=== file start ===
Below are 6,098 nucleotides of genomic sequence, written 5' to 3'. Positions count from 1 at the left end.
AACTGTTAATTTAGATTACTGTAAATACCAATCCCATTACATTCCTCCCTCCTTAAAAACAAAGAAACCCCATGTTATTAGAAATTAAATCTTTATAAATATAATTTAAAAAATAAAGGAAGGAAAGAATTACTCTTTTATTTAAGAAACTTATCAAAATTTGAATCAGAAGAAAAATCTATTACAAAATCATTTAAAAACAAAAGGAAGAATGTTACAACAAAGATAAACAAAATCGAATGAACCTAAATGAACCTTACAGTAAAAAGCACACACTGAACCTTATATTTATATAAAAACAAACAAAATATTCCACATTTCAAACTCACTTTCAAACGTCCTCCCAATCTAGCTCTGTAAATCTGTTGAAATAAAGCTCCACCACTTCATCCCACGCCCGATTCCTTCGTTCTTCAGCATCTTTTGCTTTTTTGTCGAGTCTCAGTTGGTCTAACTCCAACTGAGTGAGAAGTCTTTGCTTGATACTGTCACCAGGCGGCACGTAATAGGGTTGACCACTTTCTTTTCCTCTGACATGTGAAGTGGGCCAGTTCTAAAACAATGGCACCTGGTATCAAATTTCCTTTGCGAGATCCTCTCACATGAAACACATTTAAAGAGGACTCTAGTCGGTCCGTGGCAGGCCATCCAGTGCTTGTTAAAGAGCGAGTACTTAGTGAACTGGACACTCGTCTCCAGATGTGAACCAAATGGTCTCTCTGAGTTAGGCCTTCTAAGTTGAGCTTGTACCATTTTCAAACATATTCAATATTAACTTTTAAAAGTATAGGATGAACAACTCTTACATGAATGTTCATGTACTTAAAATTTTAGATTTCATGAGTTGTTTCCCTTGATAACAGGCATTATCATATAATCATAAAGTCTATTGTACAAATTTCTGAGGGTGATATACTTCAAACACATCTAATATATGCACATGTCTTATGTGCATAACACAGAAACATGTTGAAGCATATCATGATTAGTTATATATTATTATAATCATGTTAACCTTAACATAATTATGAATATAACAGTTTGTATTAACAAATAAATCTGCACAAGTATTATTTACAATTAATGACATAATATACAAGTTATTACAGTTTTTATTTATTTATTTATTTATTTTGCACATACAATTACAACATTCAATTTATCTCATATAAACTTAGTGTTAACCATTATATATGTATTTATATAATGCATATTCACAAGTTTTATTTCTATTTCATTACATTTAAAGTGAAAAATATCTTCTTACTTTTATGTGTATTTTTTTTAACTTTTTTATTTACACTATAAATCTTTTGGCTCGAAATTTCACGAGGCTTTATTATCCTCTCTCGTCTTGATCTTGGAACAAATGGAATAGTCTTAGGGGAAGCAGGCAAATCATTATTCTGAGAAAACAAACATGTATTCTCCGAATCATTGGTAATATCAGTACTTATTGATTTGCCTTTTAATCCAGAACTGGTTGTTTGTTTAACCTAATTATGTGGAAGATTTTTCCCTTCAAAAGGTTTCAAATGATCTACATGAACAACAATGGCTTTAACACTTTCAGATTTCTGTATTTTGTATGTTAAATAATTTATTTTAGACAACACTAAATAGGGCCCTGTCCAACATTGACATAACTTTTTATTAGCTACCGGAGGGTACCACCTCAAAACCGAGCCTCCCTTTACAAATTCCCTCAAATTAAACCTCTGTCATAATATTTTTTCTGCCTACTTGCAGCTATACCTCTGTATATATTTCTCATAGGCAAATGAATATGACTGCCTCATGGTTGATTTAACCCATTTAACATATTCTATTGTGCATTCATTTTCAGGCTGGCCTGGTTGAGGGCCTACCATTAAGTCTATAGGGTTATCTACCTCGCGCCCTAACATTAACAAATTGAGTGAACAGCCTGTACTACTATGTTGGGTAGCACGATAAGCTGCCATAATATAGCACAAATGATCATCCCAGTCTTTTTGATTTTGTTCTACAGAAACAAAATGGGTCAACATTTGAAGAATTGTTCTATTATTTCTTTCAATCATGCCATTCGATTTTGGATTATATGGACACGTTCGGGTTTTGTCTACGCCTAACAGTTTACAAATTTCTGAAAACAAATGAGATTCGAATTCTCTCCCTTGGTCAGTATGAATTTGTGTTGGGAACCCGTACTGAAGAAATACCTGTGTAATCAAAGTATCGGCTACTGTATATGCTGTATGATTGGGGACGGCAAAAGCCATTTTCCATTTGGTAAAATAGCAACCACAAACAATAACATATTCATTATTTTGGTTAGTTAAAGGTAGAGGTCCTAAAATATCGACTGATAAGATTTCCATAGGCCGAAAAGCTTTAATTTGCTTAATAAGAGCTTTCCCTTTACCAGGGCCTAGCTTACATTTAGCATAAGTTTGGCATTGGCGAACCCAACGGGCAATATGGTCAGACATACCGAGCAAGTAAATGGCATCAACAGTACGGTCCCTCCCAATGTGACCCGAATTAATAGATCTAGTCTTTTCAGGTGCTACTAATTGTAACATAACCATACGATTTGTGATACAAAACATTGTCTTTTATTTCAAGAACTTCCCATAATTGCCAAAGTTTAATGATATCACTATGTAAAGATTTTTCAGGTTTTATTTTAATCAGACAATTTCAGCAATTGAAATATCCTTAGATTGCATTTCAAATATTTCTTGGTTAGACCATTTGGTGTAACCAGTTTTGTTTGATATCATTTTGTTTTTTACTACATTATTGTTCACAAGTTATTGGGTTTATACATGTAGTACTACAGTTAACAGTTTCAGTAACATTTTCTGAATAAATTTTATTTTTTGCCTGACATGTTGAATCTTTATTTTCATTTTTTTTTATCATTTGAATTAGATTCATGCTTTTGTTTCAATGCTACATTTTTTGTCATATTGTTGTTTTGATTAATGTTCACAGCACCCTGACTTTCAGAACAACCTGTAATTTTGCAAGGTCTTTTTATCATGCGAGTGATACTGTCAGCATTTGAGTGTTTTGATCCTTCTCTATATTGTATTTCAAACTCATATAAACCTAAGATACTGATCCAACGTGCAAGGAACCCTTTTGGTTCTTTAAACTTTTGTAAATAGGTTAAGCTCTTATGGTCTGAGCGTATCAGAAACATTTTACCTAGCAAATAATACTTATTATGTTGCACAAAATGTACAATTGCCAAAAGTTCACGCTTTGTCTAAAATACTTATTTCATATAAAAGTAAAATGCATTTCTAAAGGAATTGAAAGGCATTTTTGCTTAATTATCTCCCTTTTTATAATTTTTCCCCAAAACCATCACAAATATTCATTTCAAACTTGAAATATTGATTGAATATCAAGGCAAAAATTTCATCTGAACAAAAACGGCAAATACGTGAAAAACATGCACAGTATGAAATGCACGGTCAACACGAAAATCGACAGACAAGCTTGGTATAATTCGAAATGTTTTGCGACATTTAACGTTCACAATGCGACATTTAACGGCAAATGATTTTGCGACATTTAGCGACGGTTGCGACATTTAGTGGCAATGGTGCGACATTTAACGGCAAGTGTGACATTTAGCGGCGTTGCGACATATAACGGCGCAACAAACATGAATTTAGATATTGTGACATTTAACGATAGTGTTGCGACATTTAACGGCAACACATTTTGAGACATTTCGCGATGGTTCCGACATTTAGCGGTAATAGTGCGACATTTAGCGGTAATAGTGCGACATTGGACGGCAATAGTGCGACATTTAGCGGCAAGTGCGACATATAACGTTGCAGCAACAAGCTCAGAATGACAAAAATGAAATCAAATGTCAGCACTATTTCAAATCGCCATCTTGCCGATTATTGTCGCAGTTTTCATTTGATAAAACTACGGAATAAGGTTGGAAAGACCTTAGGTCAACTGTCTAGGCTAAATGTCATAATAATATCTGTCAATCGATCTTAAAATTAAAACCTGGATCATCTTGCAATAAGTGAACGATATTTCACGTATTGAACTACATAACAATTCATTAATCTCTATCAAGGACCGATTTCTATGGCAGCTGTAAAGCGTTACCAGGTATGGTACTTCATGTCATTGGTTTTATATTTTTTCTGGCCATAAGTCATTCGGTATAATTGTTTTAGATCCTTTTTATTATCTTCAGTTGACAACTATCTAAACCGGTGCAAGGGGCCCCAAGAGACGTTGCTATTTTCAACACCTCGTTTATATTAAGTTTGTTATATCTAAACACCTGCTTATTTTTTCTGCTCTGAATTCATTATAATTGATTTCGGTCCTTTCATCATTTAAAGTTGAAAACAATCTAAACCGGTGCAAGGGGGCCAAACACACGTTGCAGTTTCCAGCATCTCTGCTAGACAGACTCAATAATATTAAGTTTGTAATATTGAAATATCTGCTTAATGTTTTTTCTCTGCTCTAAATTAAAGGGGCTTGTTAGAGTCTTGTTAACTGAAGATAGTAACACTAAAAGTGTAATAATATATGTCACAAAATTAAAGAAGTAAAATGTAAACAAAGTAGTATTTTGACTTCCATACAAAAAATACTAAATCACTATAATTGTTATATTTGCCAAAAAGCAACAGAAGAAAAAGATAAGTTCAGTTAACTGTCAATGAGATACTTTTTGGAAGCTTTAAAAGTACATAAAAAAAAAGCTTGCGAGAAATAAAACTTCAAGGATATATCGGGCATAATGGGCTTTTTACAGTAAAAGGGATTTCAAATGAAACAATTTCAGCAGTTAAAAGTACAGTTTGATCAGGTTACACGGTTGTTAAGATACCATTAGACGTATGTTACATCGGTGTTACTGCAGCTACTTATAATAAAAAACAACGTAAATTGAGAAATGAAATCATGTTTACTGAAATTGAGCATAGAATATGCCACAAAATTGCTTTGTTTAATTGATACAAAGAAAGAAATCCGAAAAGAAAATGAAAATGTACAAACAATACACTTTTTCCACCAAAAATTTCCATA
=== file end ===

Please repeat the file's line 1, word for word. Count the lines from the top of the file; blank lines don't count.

Below are 6,098 nucleotides of genomic sequence, written 5' to 3'. Positions count from 1 at the left end.